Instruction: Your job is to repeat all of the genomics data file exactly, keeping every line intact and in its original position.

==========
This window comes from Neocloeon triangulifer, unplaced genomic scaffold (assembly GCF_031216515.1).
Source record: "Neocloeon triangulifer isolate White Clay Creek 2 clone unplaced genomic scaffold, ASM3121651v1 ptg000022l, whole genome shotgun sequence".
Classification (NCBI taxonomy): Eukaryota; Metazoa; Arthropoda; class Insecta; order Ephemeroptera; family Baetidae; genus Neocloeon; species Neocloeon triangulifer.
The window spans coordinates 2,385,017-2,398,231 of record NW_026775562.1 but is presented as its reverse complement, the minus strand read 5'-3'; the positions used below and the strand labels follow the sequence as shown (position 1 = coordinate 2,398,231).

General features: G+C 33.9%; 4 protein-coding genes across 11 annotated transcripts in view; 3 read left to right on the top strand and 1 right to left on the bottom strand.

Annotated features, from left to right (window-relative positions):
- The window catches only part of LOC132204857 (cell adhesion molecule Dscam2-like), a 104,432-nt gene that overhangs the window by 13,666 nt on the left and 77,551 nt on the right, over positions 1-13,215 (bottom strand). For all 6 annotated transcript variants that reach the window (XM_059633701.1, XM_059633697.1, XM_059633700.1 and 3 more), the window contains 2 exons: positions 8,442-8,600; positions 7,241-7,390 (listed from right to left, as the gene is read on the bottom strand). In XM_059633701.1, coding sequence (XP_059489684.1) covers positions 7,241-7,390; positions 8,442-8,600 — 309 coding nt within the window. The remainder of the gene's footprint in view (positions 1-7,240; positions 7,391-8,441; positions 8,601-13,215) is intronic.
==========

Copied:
This window comes from Neocloeon triangulifer, unplaced genomic scaffold (assembly GCF_031216515.1).
Source record: "Neocloeon triangulifer isolate White Clay Creek 2 clone unplaced genomic scaffold, ASM3121651v1 ptg000022l, whole genome shotgun sequence".
Classification (NCBI taxonomy): Eukaryota; Metazoa; Arthropoda; class Insecta; order Ephemeroptera; family Baetidae; genus Neocloeon; species Neocloeon triangulifer.
The window spans coordinates 2,385,017-2,398,231 of record NW_026775562.1 but is presented as its reverse complement, the minus strand read 5'-3'; the positions used below and the strand labels follow the sequence as shown (position 1 = coordinate 2,398,231).

General features: G+C 33.9%; 4 protein-coding genes across 11 annotated transcripts in view; 3 read left to right on the top strand and 1 right to left on the bottom strand.

Annotated features, from left to right (window-relative positions):
- The window catches only part of LOC132204857 (cell adhesion molecule Dscam2-like), a 104,432-nt gene that overhangs the window by 13,666 nt on the left and 77,551 nt on the right, over positions 1-13,215 (bottom strand). For all 6 annotated transcript variants that reach the window (XM_059633701.1, XM_059633697.1, XM_059633700.1 and 3 more), the window contains 2 exons: positions 8,442-8,600; positions 7,241-7,390 (listed from right to left, as the gene is read on the bottom strand). In XM_059633701.1, coding sequence (XP_059489684.1) covers positions 7,241-7,390; positions 8,442-8,600 — 309 coding nt within the window. The remainder of the gene's footprint in view (positions 1-7,240; positions 7,391-8,441; positions 8,601-13,215) is intronic.